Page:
Craig Brook National Fish Hatchery
Northeast Region
 
306 Hatchery Road
East Orland, ME
04431
(207) 469-6701
 

Atlantic Salmon

A Year in the Life of Atlantic Salmon at Craig Brook National Fish Hatchery


Fall Winter Spring Summer

Craig Brook National Fish Hatchery was established in 1889 to raise and stock juvenile Atlantic salmon for Maine waters. Craig Brook currently supports two Atlantic salmon programs.

As part of the restoration program for the Penobscot River, Craig Brook receives sea-run adult Atlantic salmon trapped from the Penobscot River for use as broodstock. These adults are spawned in the fall of every year and produce up to 3 million eggs. Approximately one million of these eggs are transferred to Green Lake National Fish Hatchery for Penobscot River smolt production. The rest of the eggs are raised at Craig Brook and released as fry.

Craig Brook supports the recovery of six Atlantic salmon populations within the Gulf of Maine Distinct Population Segment that were listed in 2000 as an endangered species. Juvenile Atlantic salmon are captured from the Dennys, East Machias, Machias, Narraguagus, Pleasant and Sheepscot rivers annually and brought to Craig Brook for captive rearing. These juveniles are reared at Craig Brook to sexual maturity and spawned to produce fry that are stocked back into the same river the parents were captured in.

An important component of both programs at Craig Brook is the genetic screening of broodstock. All broodstock, both Penobscot sea-run adults and DPS juveniles, are genetically characterized through DNA analysis to ensure that no undesirable genes are inadvertently introduced into the broodstock population.

Broodstock in Pool

Adult broodstock are separated by gender in pools prior to spawning.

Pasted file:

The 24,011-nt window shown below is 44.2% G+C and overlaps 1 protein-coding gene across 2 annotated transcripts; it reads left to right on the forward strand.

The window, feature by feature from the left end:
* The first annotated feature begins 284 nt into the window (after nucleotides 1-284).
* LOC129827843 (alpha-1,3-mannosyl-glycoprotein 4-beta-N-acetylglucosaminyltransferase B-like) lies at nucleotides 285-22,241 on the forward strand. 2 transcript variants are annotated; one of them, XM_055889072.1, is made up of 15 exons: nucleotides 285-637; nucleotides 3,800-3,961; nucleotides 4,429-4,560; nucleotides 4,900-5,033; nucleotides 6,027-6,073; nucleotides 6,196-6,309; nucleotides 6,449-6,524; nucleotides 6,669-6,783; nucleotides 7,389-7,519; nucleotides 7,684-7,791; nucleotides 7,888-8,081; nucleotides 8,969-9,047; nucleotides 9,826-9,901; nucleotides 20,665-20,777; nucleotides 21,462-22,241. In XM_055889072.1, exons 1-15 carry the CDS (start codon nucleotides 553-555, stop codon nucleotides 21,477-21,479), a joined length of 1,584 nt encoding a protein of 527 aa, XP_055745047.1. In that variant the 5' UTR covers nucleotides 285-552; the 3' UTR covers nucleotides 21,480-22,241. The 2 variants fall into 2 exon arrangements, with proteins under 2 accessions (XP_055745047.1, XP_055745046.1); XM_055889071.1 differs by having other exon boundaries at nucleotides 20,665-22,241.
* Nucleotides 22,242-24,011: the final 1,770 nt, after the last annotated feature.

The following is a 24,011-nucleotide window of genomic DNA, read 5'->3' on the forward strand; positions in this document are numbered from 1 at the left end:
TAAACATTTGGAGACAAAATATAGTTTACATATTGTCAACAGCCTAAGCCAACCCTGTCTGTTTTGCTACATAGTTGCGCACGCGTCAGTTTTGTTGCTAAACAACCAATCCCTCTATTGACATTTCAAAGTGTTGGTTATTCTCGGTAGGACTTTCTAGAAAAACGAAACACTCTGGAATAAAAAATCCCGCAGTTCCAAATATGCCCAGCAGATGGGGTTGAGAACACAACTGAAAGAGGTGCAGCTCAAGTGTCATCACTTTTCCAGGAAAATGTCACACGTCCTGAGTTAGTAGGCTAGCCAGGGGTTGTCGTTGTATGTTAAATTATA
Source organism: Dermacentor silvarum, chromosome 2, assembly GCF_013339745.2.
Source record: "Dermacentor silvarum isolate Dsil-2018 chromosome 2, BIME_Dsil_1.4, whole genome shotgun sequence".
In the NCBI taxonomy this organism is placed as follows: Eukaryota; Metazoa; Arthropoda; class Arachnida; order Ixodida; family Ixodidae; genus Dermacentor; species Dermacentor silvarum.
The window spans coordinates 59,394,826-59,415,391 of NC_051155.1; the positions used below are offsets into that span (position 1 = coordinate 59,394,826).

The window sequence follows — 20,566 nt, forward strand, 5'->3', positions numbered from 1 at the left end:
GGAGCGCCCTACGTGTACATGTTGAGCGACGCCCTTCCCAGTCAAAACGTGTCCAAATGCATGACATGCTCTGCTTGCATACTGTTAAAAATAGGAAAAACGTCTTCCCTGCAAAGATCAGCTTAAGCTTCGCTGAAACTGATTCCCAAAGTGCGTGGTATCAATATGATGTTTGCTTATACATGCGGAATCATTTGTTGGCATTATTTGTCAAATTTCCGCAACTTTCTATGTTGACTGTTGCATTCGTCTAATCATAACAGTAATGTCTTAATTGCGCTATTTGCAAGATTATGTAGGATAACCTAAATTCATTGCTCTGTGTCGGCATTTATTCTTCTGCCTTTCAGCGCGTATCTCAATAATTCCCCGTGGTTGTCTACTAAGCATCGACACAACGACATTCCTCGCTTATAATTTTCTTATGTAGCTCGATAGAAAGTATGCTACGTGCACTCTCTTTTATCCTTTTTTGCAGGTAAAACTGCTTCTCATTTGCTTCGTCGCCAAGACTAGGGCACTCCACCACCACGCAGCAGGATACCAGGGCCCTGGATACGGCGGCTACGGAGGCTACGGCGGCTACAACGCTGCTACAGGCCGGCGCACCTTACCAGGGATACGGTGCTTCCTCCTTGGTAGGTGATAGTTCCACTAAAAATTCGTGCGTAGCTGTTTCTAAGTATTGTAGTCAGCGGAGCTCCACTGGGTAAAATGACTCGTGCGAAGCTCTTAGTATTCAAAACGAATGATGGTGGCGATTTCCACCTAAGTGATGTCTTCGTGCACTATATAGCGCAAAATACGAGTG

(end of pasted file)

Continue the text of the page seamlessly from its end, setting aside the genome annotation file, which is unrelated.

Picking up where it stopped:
Male Atlantic salmon

Male Atlantic salmon develop a kype, or hooked jaw, during the spawning season.

King Anesth Broodstock

Broodstock are placed in a tub of water containing a fish anesthetic.

Male in Tub

This male has been placed in the anesthetic and is waiting to be spawned.

Scanning Female

All broodstock have small tags inserted under their skin. Before spawning the fish are scanned and the number is recorded.

Spawning Penobscot Girl

Compressed air is injected into the body cavity of females to facilitate the removal of the eggs.

Adding Sperm to Eggs

Milt, or sperm, is stripped from the males and added to the eggs.

Combining Eggs and Milt

As the milt is added, a paintbrush is used to combine the eggs and milt. This ensures that all the eggs are fertilized.

Eggs and Milt in Spawning Pan

Here, the eggs and milt are combined in a spawning pan.

Entering Spawning Data

All spawning data is entered via laptop computers into a database.

Straining Eggs

Once the eggs have been fertilized, they are rinsed with fresh water and strained.

Putting Eggs in Trays

The eggs from each female are placed into individual incubator trays.

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Last updated: March 30, 2010
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